The Ketogenic Diet’s Impact on Cancer

August 23, 2016 Lisa Cantkier

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Too many lives have been impacted by and lost to cancer. In my case, it took away the most important man in my life—my father. I lost him fifteen years ago to pancreatic cancer and I can’t express my feelings in words, other than to say my life and world was completely shattered.

According to the Canadian Cancer Society (CCS), cancer is the leading cause of death in Canada and is responsible for nearly one third of all deaths. Lung, breast, colorectal and prostate cancer are the most common types in Canada and the number of newly diagnosed cases is growing quickly.

Although there’s no denying that factors like genetic mutations and infections are major risk factors, we do have the power to prevent cancer to a large degree. Genetic mutations, for example, only make up about 5% of all cancers. Cancer prevention includes screening, a clean diet, the elimination of toxins, lifestyle (including exercise and stress management) and so on. Smoking, as we know, is a major risk factor in the development of cancer and is responsible for about 30 per cent of all cancer deaths. Healthy body weight is another important factor. The CCS states on their website about half of all cancers can be prevented. You can bet that number will rise. Check out their cancer prevention tool.

When it comes to diet, one that’s been found to be effective for cancer patients is the ketogenic diet. Designed in 1924 by Dr. Russell Wilder, the diet is based on scientific research for epilepsy. It’s been found to be particularly effective in treating epilepsy and other seizure disorders. Ketogenic diet (and) cancer yields 135 (and counting) published scientific results on PubMed.gov. The authors of this research study review state, “the results obtained from animal models are encouraging and show that KD presents a viable option as an adjunct therapy for cancer.”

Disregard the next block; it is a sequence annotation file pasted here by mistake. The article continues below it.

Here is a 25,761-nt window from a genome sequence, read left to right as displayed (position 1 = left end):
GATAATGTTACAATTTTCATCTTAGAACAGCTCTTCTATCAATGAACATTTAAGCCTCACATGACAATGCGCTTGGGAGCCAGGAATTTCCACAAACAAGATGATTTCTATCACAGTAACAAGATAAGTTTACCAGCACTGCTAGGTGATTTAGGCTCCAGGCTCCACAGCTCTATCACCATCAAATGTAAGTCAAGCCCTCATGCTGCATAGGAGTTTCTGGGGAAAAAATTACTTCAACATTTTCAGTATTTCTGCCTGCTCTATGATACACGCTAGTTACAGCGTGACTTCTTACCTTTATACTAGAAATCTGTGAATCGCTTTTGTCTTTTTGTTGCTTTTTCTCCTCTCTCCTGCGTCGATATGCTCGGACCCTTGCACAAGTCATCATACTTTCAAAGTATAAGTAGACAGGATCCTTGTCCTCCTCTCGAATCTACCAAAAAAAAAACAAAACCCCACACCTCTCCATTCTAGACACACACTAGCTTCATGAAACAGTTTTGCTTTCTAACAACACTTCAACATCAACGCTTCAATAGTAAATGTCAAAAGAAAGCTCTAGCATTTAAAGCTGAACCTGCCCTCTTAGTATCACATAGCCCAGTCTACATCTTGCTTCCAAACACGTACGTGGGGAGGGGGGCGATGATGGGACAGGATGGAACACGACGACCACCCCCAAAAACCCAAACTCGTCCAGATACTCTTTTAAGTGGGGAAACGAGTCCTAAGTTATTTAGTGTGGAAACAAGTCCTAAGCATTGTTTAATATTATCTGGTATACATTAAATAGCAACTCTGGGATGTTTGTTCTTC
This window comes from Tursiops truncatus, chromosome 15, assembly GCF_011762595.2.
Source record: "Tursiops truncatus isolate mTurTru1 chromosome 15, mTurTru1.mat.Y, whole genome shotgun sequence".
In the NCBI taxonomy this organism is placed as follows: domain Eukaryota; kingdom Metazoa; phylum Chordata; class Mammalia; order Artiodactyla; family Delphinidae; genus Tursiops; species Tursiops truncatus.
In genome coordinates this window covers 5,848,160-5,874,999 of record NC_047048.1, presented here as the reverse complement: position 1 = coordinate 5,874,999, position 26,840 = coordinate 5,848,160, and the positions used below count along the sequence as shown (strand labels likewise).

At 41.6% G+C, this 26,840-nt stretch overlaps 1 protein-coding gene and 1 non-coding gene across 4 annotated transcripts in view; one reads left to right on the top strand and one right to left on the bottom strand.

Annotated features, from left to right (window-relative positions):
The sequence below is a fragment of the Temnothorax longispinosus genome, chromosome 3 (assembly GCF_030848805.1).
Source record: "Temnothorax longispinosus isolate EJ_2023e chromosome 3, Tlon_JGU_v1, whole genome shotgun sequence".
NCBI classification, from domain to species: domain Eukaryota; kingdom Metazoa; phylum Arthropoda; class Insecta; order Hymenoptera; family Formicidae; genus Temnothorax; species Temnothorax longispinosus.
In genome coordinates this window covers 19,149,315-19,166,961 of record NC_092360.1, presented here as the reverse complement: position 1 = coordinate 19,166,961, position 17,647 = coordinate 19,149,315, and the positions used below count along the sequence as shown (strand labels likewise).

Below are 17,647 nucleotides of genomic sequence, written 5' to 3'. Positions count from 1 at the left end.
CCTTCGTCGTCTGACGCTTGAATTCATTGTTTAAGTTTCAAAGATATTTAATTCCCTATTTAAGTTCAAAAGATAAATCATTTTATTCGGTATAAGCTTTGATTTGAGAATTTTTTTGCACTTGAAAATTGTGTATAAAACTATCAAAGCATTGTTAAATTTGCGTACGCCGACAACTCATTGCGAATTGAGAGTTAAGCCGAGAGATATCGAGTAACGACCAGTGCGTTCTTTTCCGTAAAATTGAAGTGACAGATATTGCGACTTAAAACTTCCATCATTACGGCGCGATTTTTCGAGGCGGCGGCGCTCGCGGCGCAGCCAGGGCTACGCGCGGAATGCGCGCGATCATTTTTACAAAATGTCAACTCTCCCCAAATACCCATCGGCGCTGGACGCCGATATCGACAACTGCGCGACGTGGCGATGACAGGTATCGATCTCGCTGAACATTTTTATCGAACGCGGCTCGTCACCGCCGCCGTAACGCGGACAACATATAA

A close cousin of the Paleo diet, the ketogenic diet is adequate in protein, high in fat and low in carbohydrates. In the liver, fat is converted into fatty acids and “ketone bodies,” which are chemicals made when there is not enough insulin in the blood. As a result, for energy, fat gets broken down instead of sugar. There ends up being a reduction in glucose levels and insulin resistance. People who follow a ketogenic diet need to be monitored by a health professional as creating too many ketone bodies can be toxic.

Health experts and researchers believe this diet helps to prevent and starve cancer cells which require glucose to live and grow. There are different variations of this diet. To find out about your risk for developing certain cancers and which diet is best for you, speak with your health care professional.


About the Author

Lisa Cantkier

Lisa Cantkier is a holistic nutritionist and lifelong celiac specializing in special diets and food allergies. For more information, visit www.LisaCantkier.com

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